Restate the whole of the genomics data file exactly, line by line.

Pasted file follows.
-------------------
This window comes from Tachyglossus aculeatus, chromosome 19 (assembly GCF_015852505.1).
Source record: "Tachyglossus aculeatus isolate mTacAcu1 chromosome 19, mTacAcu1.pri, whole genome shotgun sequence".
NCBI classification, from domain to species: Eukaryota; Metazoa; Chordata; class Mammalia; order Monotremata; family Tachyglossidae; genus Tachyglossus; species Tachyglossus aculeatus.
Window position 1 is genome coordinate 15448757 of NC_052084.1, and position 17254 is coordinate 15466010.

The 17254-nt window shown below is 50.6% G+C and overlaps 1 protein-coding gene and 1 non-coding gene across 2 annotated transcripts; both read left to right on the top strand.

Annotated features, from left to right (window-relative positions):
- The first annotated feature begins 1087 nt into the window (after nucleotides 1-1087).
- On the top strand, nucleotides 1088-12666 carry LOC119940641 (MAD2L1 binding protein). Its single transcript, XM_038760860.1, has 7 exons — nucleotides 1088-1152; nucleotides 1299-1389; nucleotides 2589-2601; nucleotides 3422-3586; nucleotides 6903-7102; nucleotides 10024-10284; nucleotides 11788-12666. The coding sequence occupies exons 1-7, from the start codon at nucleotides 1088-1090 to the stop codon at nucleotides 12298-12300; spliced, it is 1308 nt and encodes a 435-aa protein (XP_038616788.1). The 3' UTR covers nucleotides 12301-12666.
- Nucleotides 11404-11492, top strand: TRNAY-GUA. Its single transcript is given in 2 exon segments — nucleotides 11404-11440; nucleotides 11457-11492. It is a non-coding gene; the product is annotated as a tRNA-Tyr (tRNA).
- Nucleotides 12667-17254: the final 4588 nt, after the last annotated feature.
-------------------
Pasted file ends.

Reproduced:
This window comes from Tachyglossus aculeatus, chromosome 19 (assembly GCF_015852505.1).
Source record: "Tachyglossus aculeatus isolate mTacAcu1 chromosome 19, mTacAcu1.pri, whole genome shotgun sequence".
NCBI classification, from domain to species: Eukaryota; Metazoa; Chordata; class Mammalia; order Monotremata; family Tachyglossidae; genus Tachyglossus; species Tachyglossus aculeatus.
Window position 1 is genome coordinate 15448757 of NC_052084.1, and position 17254 is coordinate 15466010.

The 17254-nt window shown below is 50.6% G+C and overlaps 1 protein-coding gene and 1 non-coding gene across 2 annotated transcripts; both read left to right on the top strand.

Annotated features, from left to right (window-relative positions):
- The first annotated feature begins 1087 nt into the window (after nucleotides 1-1087).
- On the top strand, nucleotides 1088-12666 carry LOC119940641 (MAD2L1 binding protein). Its single transcript, XM_038760860.1, has 7 exons — nucleotides 1088-1152; nucleotides 1299-1389; nucleotides 2589-2601; nucleotides 3422-3586; nucleotides 6903-7102; nucleotides 10024-10284; nucleotides 11788-12666. The coding sequence occupies exons 1-7, from the start codon at nucleotides 1088-1090 to the stop codon at nucleotides 12298-12300; spliced, it is 1308 nt and encodes a 435-aa protein (XP_038616788.1). The 3' UTR covers nucleotides 12301-12666.
- Nucleotides 11404-11492, top strand: TRNAY-GUA. Its single transcript is given in 2 exon segments — nucleotides 11404-11440; nucleotides 11457-11492. It is a non-coding gene; the product is annotated as a tRNA-Tyr (tRNA).
- Nucleotides 12667-17254: the final 4588 nt, after the last annotated feature.